In summary, this smart infrastructure system modernization can comprehensively resolve the combined vulnerabilities of today's power system-reliability, power quality, and system security, as well as declining consumer value. Simultaneously, this system modernization will raise efficiency and thus reduce both fuel and capital costs.
Policy Initiatives: The States and Feds Must Take Action
Various state and federal policies, other than tax-based subsidies, are needed to incent electricity sector investment. There are numerous precedents for publicly supported mechanisms that, if applied to the electricity sector, would boost investment.
Three such policy initiatives broadly are recommended by stakeholders to fundamentally increase investment confidence in the electricity sector. The first is the establishment of mandatory federal electricity reliability standards. As noted earlier, such standards should anticipate the need for reliability enhancements appropriate to the digital economy and to greater infrastructure security. There clearly will be greater consumer confidence in the electricity sector after it establishes, and adheres to, up-to-date reliability standards.
The second measure to reward investment in the electricity enterprise is the establishment of federal electricity efficiency standards. The need to use energy more efficiently grows in importance as the prices of oil, natural gas, coal, and even uranium are reaching historic highs. Certainly, a variety of more energy-efficient technological innovations are available to support such standards. At the same time, regulators need to protect supplier profitability in the face of declining unit sales through measures that reward efficiency improvements, rather than simply the number of kilowatt-hours sold. Annual trueing-up of rates is suggested as a promising way of solving this problem.
The third recommended policy initiative is directed primarily at state regulatory practices, specifically, greater reliance on performance-based regulation. This will, of course, place greater responsibilities on each public utility commission to benchmark utility performance, set standards, and reward performance accordingly. Certainly, the knowledge and mechanisms to apply these regulatory leadership principles wisely are widely available. Until this transformation in regulatory practice is thoroughly applied, the nation's power system will remain incented to maintain the past, rather than to create a higher value future for consumers.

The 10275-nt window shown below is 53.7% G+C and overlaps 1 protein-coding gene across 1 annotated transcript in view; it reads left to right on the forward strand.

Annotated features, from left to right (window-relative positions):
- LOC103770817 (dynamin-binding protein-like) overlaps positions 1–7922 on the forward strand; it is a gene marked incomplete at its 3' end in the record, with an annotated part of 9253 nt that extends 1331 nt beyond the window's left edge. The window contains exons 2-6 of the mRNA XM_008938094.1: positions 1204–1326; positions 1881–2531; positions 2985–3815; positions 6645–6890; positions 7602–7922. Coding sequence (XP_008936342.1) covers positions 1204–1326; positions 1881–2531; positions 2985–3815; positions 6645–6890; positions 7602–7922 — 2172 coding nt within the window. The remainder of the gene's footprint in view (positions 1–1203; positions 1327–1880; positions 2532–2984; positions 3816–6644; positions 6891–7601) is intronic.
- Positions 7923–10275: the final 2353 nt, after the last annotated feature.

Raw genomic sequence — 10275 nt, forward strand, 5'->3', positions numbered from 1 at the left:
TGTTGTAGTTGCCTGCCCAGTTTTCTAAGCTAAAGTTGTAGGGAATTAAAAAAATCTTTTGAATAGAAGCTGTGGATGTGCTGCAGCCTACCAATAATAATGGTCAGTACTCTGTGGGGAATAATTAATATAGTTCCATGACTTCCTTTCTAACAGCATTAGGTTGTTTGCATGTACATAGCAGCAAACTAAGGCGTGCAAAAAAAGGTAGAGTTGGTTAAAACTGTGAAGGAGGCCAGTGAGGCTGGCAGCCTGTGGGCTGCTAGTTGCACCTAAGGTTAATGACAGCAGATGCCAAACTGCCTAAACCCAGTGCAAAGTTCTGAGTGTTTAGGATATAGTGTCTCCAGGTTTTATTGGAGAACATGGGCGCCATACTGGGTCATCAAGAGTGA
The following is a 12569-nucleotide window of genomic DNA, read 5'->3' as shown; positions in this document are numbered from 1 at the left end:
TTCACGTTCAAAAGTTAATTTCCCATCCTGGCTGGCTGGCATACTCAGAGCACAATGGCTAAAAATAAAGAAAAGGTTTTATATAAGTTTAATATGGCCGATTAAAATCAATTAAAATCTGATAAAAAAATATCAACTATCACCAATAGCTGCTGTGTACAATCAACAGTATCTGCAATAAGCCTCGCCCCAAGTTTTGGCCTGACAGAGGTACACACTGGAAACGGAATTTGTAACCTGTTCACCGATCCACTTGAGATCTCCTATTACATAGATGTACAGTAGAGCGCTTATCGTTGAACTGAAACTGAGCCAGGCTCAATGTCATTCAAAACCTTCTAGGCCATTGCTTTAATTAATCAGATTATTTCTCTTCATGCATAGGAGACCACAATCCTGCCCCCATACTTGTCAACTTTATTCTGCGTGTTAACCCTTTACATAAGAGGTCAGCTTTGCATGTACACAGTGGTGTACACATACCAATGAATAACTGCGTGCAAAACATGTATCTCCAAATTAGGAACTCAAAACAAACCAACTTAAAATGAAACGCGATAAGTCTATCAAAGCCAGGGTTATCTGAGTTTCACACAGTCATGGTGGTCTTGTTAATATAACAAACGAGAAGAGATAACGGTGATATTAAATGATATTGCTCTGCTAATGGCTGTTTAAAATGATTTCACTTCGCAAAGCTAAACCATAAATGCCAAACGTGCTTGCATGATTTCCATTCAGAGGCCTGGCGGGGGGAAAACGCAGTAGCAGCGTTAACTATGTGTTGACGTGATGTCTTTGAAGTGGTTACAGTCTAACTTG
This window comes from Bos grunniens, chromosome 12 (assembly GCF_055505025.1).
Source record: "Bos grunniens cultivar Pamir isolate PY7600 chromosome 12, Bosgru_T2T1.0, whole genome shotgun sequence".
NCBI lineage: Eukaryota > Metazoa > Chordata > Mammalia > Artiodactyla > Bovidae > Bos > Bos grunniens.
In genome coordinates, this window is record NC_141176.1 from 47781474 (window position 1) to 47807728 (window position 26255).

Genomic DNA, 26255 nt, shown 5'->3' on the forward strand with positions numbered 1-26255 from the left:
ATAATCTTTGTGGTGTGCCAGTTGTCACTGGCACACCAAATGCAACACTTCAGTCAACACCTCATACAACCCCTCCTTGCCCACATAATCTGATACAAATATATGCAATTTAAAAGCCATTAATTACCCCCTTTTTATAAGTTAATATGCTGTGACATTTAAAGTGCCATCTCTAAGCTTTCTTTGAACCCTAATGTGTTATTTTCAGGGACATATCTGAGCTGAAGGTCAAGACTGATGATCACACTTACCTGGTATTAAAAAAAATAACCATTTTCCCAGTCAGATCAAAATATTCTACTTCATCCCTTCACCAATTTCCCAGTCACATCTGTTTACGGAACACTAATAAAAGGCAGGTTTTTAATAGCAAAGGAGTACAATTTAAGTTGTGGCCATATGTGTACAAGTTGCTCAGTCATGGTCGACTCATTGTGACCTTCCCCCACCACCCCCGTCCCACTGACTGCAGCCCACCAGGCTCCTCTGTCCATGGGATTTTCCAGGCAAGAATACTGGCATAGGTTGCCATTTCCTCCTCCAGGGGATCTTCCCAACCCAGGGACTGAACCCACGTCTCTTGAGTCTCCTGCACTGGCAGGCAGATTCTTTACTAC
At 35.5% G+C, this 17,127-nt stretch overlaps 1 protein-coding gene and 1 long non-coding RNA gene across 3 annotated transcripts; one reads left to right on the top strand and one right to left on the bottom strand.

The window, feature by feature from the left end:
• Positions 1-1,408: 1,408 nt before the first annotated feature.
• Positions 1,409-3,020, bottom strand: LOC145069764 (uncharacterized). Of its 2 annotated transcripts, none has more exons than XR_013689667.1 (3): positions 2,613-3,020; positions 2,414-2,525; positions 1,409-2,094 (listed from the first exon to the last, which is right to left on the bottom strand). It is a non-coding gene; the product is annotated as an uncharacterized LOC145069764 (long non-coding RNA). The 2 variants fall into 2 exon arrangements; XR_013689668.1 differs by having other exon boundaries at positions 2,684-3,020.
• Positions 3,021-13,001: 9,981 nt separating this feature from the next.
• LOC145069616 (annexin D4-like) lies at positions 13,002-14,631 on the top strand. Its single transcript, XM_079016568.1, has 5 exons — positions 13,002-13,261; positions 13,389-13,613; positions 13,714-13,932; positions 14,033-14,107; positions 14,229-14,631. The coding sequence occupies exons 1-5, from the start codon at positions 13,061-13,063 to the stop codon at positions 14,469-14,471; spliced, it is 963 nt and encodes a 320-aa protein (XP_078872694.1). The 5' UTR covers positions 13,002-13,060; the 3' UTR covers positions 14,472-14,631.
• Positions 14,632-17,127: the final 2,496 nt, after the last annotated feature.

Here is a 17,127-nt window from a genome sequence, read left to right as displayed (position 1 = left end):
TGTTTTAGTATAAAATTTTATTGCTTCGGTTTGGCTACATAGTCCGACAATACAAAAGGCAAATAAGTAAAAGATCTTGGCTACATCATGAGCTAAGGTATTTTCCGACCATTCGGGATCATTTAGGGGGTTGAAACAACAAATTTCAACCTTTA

In sum, the clear lesson of the past decade has been that neither regulated nor deregulated electricity markets are conditioned or incented to pay today's true cost of just "keeping the lights on." Efforts to maintain an artificially low electricity cost structure at the expense of the necessary infrastructure development and investment are simply not sustainable. A new course must be taken in the coming decade that accepts this reality.
Implicit in the ability of the electricity sector to better control its destiny will be the re-establishment of the regulatory compact around a mutual, public/private obligation to serve more valuably and reliably through innovation. Uncertain regulatory treatment of costs, plus rising fuel, labor, interest, and equipment costs make it more difficult to modernize and expand the electricity supply system and raise its value proposition.
The cost/benefit of modernization is profoundly positive. For example, the cost to the average household would be less than $5 per month, taking no credit for the considerable energy savings opportunities that each consumer would be empowered to achieve through a modernized, more functional power system. In return, each consumer would save hundreds of dollars a year in the price of purchased goods and services as power reliability and quality improve.
Even more financially significant would be the income potential added to each household as the nation's productivity, security, and competitiveness increase. Over the next 10 years, the over-arching priority of the electricity sector will be to define and pursue a combination of policies and initiatives that will lead to substantial growth in sector value and investment. In support, a proactive technology-development program will be necessary. This should emphasize power system reliability and functionality, management of greenhouse gases, and the development of higher value, more efficient smart electricity services. Technological innovation will be, as it has been throughout the history of commercial electricity service, the essential asset determining the destiny of the electricity sector and its value to society.